y and profitably resumed ; aid that. in
Il respects, our Stat. Sovernment may
esaume its fNnctions, and the relations
fout peopleand State to the Oassitn
on and Union be speedily rsestablish
We reentnnen~to -out fellote-eitizens
n other part 4f efatbe eery M.*
maltion of shelevIhwei f -thte eubject Of
ur deliberatehis 'edoehe that athis
nbmorial be vespetObAzy laid before ithe
'resident pf the United tateg; *tnd t
pve greater e td $~ Voice bf'tlie
ite, a isomr~~e bfiary
~etings, y st~hmit a dep titon
icitisenush p tied,n V 4tf~f
he Preuident ' #on 4f ~t h~i
ate as onMef hinis d ew feg
tifd the hl ui uwudh th14t4 l
au~ we etv ~beete harlbelgre
tm ; #nd fbiesheiMa14 b~
ithier meesi t hrwh
ro heit' u
he w ewe have just
passDi h ded so gloti
ously as it Was inii,
the blood and treasure of our people, y
ha left us a legaoy of gigantio propor. i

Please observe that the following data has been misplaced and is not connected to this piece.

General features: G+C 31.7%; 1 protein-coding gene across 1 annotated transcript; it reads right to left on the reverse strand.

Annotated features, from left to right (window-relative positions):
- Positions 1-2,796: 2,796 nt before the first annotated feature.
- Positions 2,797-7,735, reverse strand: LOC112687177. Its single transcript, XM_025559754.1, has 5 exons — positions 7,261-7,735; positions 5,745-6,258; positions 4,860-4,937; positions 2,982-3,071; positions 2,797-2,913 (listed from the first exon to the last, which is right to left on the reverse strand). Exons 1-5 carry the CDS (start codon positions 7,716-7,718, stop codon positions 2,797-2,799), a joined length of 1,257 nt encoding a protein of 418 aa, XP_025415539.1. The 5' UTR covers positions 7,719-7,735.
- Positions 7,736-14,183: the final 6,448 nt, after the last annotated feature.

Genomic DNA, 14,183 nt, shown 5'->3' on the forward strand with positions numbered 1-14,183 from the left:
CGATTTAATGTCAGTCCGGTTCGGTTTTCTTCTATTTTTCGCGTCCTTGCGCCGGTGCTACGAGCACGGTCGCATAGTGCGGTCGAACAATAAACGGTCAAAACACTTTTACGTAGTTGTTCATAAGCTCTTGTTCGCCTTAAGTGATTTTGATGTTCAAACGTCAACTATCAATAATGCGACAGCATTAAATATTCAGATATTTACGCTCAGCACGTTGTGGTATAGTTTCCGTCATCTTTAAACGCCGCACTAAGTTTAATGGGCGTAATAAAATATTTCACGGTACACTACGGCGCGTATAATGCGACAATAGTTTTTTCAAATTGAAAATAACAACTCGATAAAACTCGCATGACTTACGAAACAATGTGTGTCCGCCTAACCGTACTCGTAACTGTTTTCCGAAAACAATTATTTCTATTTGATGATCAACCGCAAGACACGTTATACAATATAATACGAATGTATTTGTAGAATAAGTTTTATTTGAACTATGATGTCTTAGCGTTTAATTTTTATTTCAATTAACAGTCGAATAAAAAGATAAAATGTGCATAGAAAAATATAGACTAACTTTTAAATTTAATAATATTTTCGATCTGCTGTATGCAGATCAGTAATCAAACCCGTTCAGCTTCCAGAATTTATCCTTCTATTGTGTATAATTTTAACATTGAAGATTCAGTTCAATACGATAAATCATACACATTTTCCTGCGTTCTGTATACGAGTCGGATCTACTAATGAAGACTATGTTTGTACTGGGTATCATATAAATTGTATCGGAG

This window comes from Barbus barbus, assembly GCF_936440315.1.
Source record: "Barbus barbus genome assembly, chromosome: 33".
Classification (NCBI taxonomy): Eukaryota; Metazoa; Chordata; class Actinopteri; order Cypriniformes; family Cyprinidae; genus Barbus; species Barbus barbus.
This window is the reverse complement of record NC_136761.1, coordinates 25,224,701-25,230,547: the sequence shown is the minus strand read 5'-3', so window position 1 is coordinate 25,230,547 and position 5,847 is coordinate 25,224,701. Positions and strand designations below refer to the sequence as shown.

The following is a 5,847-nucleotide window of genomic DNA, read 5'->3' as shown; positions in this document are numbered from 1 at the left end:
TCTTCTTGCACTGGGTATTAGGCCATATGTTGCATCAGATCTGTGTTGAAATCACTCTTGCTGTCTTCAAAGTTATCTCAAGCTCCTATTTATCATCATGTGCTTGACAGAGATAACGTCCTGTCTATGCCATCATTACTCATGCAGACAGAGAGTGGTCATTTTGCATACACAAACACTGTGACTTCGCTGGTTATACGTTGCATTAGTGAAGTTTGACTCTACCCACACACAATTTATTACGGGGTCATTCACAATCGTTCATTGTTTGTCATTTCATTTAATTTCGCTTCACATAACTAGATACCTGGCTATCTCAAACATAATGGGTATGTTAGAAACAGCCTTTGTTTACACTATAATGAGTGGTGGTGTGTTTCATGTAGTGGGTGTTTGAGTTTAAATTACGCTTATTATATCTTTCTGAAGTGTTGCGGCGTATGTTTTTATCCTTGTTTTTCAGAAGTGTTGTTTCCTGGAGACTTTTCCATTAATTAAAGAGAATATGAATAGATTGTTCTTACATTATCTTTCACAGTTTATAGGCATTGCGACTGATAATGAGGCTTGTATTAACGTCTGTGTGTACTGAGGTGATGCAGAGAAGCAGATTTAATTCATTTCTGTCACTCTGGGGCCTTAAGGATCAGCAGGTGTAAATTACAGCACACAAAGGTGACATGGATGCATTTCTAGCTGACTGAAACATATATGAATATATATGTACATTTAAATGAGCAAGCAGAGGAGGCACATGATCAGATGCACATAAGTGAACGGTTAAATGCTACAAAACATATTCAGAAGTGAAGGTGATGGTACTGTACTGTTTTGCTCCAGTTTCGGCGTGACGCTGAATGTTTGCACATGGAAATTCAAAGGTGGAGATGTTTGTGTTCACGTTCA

tions, whig) .bda fair to exhauat the t
qtatesmanShip of the nation to proprly F
aiit. -What, is to b le e i'fte this .4
nor complication no one can foresee, x
while it bebooves every one to give tho
matter. their candid and. coescientions s
consideration, before it becomes involved
in the makes of political tnanagemeuL
That it is destined to become a g'eat
political question, the signs of the time<
very plainly indicate, and it is wisdom
to-be prepared by careful thought and t
investigation to meet the inevitable
issue. The loosening of the hands of
three or four tnillion of slaves, reared in
ignorance and taught to rely upon others I
for the ver bread that sustain. their lives, c
is a work of such imposing magnitude as C
to appil the, inoft astute minds in the 1
uontemplatioi of their future status and a
wellibeing. We already see the begin. <
ring, of the evils that are to flow from it I
before these poeple can experience any I
of the, benefits of the freedom thus
hastily conferred upon them. The